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Capillary Gradient

Capillary Gradient is a work by Jessica De Boer

Capillary Gradient

Jessica de Boer: Capillary Gradient

In a gradient grid, the colours of the ocean and the sky become visible in leaves of the Chinese sacred lily: the white narcissus. While Narcissus was known in Greek mythology as a hunter unable to leave the image of his own beauty reflected in the water, in Chinese the narcissus is known as the ‘water goddess’ or ‘the goddess who stands above the waves.’ Literally meaning ‘water immortal,’ the flower is believed to have powers to bring a person back to life and when many narcissus bloom together they form a group of ‘immortals.’

Capillary Gradient shows the flow of liquids through vascular tissue against the forces of gravity from the stem to the leaf. The synergy between transpiration from the leaves, the water pressure in the stem, and the hydrostatic pressure of nutrients cause liquids to travel upwards. To highlight the process, the stems are placed in a solution with the food color E133, Brilliant Blue FCF. The colored water is transported through the stem to the flower leaves. The color concentration is varied between the cups since the amount of color in the water is inversely related to the speed at which the leaves color. During a week’s time the white leaves drink the blue solution and slowly become a gradient blue.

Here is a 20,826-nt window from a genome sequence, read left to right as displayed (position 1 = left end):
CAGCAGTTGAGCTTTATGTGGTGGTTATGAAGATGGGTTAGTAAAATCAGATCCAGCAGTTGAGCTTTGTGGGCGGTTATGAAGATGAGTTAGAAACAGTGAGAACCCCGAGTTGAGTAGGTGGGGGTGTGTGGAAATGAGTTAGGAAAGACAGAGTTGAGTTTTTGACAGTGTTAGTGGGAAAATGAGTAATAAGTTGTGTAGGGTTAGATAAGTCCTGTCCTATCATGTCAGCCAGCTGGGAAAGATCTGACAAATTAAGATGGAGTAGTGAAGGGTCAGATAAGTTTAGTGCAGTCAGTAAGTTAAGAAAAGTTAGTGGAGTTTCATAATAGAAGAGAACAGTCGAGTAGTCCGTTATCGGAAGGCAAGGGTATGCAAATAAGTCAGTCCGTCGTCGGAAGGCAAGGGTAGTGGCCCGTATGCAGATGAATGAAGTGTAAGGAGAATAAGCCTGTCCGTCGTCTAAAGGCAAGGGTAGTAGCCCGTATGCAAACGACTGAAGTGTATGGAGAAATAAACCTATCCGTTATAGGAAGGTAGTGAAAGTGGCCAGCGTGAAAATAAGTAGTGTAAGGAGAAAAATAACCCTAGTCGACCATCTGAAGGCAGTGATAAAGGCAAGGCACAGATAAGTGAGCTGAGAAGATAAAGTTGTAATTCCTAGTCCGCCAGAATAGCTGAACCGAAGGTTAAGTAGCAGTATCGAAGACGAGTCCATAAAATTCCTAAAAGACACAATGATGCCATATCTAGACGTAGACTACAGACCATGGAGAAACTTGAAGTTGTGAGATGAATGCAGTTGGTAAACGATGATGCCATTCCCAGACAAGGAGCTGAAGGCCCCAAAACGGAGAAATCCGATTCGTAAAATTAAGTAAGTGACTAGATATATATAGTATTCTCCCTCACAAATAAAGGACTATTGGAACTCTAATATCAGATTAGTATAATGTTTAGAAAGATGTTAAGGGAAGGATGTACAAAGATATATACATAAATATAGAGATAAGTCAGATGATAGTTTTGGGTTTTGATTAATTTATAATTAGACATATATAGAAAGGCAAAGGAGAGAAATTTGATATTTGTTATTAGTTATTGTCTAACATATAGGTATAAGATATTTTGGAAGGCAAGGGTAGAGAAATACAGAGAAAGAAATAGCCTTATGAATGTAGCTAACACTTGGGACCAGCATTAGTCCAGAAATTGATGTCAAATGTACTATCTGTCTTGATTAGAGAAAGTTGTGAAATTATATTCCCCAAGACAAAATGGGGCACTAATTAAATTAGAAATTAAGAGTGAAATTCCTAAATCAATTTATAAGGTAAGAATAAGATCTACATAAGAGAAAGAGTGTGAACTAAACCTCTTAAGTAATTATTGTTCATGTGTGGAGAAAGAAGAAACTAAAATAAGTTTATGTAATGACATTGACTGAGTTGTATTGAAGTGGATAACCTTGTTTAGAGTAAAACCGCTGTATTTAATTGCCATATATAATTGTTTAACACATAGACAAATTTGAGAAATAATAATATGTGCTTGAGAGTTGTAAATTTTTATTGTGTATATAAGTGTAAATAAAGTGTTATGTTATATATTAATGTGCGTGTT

Acknowledgments: Stroom Den Haag, Mondriaan Stichting

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